Paper Trail Assignment

Step Two

Step Two, Research Journal: this will consist of a journal students will keep listing all the steps taken as we go through the research process (both successes and failures). This process will help students identify weaknesses and strengths of the research process.

First Step

My first step was to get with my peers, specifically the Social Studies and Science SAL’s (Subject Area Leaders), to find out what their needs were and receive first hand information. Through a series of e-mails over the past few weeks, I discussed their needs as far as creating information literacy lessons and found that this was going to be a very in-depth process.

  • Through  my communication with SAL’s, I learned that next year, Geography teachers will be teaching an entirely new curriculum for Civics.
  • Geography classes were currently working on a “countries” project, which would involve extensive research on a specific country of each student’s choosing.
  • The Science department was looking to book computer time in the Media Center to begin using the online, interactive tool called Gizmo through the website: http://www.explorelearning.com/

 

Second Step

  • After talking with my colleagues, I knew I would need to do some research into the content areas’ curriculum and pacing guides. To do this, I accessed the School District of Hillsborough County’s website:
  • http://www.sdhc.k12.fl.us/
  • I clicked on “District Divisions”
  • Then, the “Curriculum and Instruction” website
  • The “Middle School Education” tab
  • Then, from this tab, the following page opened: http://middleschool.mysdhc.org/
  • Within this page, there are several resources for teachers regarding middle school education; for my project, I focused on the “Curriculum and Programs” tab and within that tab, the Middle School Social Studies and Middle School Sciences tabs.

 

Social Studies (includes Geography and History)

  • The Middle School Social Studies tab (http://middleschool.mysdhc.org/mssocialstudies/) consists of the following subheadings:
    • Social Studies Curriculum – this tab did not produce actual curriculum guides, but instead, directions for accessing guides through IDEAS (the district’s internal networking system)
    • Sunshine State Standards
    •  Course Descriptions
    •  Social Studies Competitions
    •  Social Studies Links
      • National Council for SS
      • Florida Council for SS
      • Project ELECT
      • Teaching American History Grant

 

Science (includes IPS, Introductory to Physical Science)

  • The Middle School Sciences tab (http://middleschool.mysdhc.org/msscience/) consists of:
    • Science Links
    • Regional Science Fair
    • Course Descriptions
      • When you click on the “Course Descriptions” tab, it takes you to the following link: http://www.sdhc.k12.fl.us/SchedGuide/year0809/middle/m_scie.htm
        • This link identifies each middle school science class by coding and gives descriptions of each. This is a great starting point for what middle school science teachers teach, but, it is dated from 2008-09, so it may not be current.

 

Third Step

  • After searching the school district’s site that any parent, student or educator could access, I decided to search within IDEAS, the school district’s network. I found a plethora of resources and spent several hours sorting through the attachments and information.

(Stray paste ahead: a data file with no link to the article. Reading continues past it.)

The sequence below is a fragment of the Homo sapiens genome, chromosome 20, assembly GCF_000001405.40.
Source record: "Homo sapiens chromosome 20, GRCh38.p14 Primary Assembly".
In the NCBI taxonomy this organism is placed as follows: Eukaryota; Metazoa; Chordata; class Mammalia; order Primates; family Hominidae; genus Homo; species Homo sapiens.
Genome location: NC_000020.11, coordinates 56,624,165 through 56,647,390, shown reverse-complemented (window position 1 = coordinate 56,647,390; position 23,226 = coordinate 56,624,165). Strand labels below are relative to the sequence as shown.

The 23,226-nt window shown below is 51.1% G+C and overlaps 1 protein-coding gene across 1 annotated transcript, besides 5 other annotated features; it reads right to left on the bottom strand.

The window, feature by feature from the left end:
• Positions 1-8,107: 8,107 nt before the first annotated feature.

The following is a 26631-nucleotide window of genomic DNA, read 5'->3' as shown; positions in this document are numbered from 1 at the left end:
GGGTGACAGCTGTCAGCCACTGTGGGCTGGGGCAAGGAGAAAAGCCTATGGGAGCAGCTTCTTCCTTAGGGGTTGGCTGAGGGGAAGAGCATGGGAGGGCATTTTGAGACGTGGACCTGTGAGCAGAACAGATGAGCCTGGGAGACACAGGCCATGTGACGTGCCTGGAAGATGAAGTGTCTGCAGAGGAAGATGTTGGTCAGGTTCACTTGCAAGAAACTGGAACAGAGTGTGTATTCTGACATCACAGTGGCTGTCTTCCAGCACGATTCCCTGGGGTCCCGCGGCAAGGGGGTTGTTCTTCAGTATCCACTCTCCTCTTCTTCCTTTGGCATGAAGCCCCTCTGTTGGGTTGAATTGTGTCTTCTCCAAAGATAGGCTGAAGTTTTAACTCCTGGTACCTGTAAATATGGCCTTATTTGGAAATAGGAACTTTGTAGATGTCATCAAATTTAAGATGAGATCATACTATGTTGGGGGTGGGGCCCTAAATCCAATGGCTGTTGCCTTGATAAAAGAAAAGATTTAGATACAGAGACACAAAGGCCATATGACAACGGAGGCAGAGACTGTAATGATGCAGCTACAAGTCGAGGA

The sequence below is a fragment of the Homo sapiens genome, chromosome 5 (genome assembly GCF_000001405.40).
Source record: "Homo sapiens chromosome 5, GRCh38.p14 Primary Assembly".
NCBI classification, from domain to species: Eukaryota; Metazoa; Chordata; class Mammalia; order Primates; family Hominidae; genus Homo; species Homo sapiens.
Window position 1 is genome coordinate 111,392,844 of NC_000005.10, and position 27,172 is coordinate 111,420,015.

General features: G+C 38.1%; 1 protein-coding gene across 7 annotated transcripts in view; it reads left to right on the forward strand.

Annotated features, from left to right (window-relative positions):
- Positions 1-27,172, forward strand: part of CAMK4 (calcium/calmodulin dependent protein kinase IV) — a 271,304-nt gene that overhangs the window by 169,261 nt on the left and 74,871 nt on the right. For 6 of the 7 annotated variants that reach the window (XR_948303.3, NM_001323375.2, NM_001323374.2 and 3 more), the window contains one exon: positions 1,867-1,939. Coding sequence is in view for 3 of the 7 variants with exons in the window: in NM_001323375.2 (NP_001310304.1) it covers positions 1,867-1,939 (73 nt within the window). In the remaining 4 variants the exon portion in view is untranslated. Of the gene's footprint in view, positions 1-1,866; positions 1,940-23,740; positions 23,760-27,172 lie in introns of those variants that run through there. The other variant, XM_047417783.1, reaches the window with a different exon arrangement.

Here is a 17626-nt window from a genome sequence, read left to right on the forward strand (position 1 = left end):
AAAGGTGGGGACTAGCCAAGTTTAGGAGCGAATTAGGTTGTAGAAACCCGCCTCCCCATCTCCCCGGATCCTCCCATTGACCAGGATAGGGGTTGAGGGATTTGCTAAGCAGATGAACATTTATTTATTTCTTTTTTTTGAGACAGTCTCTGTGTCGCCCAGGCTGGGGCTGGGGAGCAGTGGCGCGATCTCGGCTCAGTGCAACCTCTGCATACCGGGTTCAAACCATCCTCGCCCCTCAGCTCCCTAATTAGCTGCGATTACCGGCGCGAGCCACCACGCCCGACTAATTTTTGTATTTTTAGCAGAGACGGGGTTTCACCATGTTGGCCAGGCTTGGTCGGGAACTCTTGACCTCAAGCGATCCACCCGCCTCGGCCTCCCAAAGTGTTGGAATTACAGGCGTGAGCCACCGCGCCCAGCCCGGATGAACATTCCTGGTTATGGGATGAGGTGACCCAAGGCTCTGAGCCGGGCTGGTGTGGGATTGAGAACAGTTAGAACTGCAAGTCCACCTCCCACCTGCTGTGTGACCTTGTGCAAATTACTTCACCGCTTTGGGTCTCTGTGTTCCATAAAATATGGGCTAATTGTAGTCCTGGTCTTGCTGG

• I was able to find curriculum guides for all Social Students classes, including 6th and 7th grade Geography and our updated 8th grade History curriculum guide.
  • I was also able to find all curriculum guides for grades 6-8 Science, including the updated curriculum guides, which showcase Gizmos, an online interactive tool Science teachers use in conjunction with their text.
  • There were also pacing guides, FCAT tools, Think Central information, MediaCAST videos, an interactive Curriculum “Big Ideas” guide and much more.
  • I went into “information overload” and found it hard to stay focused on the task at hand. I constantly referred back to my outline in order to stay focused.

 

Fourth Step

  • I then had to look into the standards; I was able to find the Florida state standards for Social Studies via the school district’s middle school education tab.
  • I found the state’s Science standards via the IDEAS network.
  • As for national standards, I perused the Common Core State Standards Initiative site online (http://www.corestandards.org/) and printed out information on reading and writing standards in regards to Social Studies and Science.
  • I then visited the Florida Department of Education’s website looking for information pertaining to the FCAT (Florida Comprehensive Assessment Test). Students in 8th grade take the Science FCAT; therefore, it is essential to assist Science teachers in solidifying state standards when conducting information literacy lessons. http://fcat.fldoe.org/
  • Within the FLDOE’s site, I was also able to find information pertaining to EOC’s (End of Course exams). Based on the site, I was able to determine that only Algebra 1 students within the middle school setting take EOC’s; therefore, there was no need to look into this assessment when considering information literacy lessons for Social Studies and Science classes.
  • I visited the SpringBoard website, which is a part of the College Board’s College Readiness System; this “system” is used in all Hillsborough County public schools. Although this is a curriculum specifically designed for English Language Arts and Math, it does crossover to components within middle school History and Science classes. It would be adventageous to try to incorporate information literacy lessons that could be cross-curriculuar in nature. When I was in the classroom, I worked with an 8th grade History teacher to create a webquest lesson on the Holocaust using a SpringBoard lesson as a conduit.

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